Richard Holden grilled BBC director-general Tim Davie and Chief Operating Officer Leigh Tavaziva on the subject during their appearance before the House of Commons Public Accounts Committee on Wednesday. During their testimony, Ms Tavaziva confirmed prosecutions, which have dropped off during the pandemic, are set to return to pre-2020 levels.
Speaking on Thursday Mr Holden, the member for North West Durham, told Express.co.uk: “I am astonished they have decided to double down on prosecutions, especially when it’s quite clear that this has been a major concern.
“We are talking about 125,000 people a year – this is a huge group of people.”
He added: “I followed up that question with ‘who are these people, have you got demographic breakdown?’, that sort of thing.
“And she said that three-quarters of the people will be women, and I imagine they’ll probably be women in quite straitened circumstances.
“All the Labour members were just silent. If this was something which affected men three-to-one, or women three-to-one in a different way, they’d be up in arms about it, but because it’s the BBC, they seem to be quiet about it.”
Mr Holden said he had been assured in practice the BBC would not prosecute people over the age of 75.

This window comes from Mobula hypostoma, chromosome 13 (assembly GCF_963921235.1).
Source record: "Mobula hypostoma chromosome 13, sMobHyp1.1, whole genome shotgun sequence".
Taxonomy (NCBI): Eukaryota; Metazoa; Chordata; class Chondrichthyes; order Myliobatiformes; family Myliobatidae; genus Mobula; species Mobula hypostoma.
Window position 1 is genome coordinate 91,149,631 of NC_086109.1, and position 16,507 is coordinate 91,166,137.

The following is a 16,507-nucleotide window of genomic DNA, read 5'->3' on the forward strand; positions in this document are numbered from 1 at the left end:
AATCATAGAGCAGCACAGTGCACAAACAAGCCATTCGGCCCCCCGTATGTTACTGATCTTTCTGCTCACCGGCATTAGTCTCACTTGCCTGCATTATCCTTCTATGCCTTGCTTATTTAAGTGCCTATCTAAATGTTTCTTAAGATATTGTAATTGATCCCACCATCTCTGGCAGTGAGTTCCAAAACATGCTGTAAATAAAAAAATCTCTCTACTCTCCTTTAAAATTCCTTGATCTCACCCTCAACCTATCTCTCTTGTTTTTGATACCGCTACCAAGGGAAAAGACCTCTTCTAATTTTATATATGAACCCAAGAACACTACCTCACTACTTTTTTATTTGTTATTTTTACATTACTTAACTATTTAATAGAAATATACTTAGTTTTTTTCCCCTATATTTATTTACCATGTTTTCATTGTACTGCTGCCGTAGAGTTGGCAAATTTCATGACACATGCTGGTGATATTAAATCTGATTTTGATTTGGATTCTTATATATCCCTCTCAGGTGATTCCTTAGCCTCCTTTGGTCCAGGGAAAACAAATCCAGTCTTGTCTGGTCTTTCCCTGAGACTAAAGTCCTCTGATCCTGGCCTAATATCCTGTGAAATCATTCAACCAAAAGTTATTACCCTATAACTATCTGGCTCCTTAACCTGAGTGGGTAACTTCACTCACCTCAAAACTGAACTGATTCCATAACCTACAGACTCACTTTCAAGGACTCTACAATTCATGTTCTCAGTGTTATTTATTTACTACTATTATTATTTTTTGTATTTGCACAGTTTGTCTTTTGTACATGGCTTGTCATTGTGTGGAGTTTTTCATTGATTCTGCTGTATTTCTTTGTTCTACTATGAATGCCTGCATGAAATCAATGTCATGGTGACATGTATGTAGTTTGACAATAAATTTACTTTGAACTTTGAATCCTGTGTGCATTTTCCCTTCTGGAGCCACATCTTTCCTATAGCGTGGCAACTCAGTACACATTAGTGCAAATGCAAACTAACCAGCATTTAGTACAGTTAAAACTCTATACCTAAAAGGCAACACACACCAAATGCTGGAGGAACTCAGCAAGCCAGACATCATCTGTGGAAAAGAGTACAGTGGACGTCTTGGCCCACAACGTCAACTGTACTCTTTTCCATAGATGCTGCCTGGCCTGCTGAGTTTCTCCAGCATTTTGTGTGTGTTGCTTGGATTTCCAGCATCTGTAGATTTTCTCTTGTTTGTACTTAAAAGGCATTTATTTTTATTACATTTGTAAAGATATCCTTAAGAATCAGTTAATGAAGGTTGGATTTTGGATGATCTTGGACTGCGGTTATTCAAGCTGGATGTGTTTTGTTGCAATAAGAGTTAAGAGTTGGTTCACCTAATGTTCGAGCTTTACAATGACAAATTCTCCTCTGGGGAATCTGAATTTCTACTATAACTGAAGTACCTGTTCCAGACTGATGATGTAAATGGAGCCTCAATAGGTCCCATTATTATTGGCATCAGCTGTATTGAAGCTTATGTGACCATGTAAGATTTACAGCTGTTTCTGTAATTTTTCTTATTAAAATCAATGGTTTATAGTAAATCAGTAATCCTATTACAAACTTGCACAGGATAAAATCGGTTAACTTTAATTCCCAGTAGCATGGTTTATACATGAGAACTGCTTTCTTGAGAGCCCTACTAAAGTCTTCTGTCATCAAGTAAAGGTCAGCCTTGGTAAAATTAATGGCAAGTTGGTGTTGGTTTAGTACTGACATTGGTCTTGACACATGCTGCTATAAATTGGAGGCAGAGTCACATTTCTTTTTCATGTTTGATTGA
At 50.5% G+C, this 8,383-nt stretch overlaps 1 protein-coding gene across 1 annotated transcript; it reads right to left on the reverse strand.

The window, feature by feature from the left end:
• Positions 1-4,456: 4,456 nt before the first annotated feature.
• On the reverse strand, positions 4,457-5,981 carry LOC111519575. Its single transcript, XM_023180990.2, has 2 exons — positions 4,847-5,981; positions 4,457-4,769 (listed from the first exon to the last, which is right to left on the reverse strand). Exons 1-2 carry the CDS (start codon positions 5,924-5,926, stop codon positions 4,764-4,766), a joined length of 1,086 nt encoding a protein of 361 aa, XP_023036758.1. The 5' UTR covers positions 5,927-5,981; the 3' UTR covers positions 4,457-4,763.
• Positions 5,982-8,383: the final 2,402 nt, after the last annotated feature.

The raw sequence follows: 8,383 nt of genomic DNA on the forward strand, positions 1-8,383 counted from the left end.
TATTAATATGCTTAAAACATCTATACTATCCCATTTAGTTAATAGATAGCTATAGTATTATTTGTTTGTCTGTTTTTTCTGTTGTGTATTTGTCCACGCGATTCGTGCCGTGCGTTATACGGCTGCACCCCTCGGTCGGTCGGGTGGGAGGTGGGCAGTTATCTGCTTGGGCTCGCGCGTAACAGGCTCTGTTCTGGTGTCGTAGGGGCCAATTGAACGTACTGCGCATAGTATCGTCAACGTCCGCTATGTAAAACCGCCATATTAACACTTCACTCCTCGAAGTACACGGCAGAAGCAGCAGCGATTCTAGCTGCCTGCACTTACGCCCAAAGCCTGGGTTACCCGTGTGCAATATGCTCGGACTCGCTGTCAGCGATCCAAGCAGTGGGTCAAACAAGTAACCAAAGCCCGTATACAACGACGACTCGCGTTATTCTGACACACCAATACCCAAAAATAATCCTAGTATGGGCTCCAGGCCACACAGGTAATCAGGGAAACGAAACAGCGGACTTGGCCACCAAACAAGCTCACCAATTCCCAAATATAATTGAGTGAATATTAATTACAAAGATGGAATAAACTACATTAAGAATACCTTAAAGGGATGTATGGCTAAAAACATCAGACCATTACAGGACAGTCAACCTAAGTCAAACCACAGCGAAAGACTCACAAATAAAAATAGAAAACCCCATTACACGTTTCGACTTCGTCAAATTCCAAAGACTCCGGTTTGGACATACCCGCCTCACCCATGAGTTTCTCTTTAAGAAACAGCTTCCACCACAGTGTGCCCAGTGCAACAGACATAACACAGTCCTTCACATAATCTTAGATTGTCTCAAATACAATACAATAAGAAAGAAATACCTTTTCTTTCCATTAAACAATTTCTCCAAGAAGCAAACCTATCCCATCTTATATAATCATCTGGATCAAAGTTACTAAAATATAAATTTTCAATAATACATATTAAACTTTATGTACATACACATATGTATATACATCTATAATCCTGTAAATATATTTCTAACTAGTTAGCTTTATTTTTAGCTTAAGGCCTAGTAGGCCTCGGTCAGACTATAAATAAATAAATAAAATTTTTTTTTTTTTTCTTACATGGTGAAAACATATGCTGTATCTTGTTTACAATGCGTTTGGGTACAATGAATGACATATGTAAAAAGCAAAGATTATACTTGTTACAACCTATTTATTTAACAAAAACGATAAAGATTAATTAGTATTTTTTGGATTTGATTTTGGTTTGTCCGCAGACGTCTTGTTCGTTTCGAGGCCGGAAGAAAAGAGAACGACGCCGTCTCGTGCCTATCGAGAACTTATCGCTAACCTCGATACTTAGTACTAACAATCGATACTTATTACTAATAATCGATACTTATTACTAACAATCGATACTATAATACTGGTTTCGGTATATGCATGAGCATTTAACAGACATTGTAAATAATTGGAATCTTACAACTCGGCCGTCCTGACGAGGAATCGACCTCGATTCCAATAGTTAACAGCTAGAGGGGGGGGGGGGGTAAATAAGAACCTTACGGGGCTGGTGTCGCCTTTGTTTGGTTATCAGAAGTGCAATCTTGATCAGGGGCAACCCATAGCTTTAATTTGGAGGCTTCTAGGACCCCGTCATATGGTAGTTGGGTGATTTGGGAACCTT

However, he added: “The thing is, you still have vulnerable groups who could be facing prosecution. And if you had somebody who was 74 rather than 75, what difference does it make?
“It just seems to me that rather than rather than targeting prosecutions, the BBC should be focused on making great programmes for people who, for the time being, while it is still there, are happy to pay for TV licences.”‘
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The BBC needed to get itself into a position where it can operate without a “blanket licensing tax”, Mr Holden stressed.
He explained: “I just think that the model that existed so far just does not work in a subscription model age. And I think the BBC need to use the time and space it has now to get fully ready for that transition.
“The BBC should be leveraging what it has, which is a worldwide reputation. And it should be leveraging that in every possible way, in order to minimise the actual costs to people.
“I don’t think a subscription model based on UK and a blanket tax, which involves clogging up the courts with 125,000 cases a year, the way forward.”
Speaking to Express.co.uk earlier this week, a TV Licensing spokesman said:
“There has been no enforcement action against over-75s who previously held a free licence and are yet to make arrangements.
“More than nine in ten over-75s customers have now made arrangements for a free or paid licence, or updated us on a change in their circumstances, in line with the broader population, and we are supporting a small remaining group to get correctly licensed.”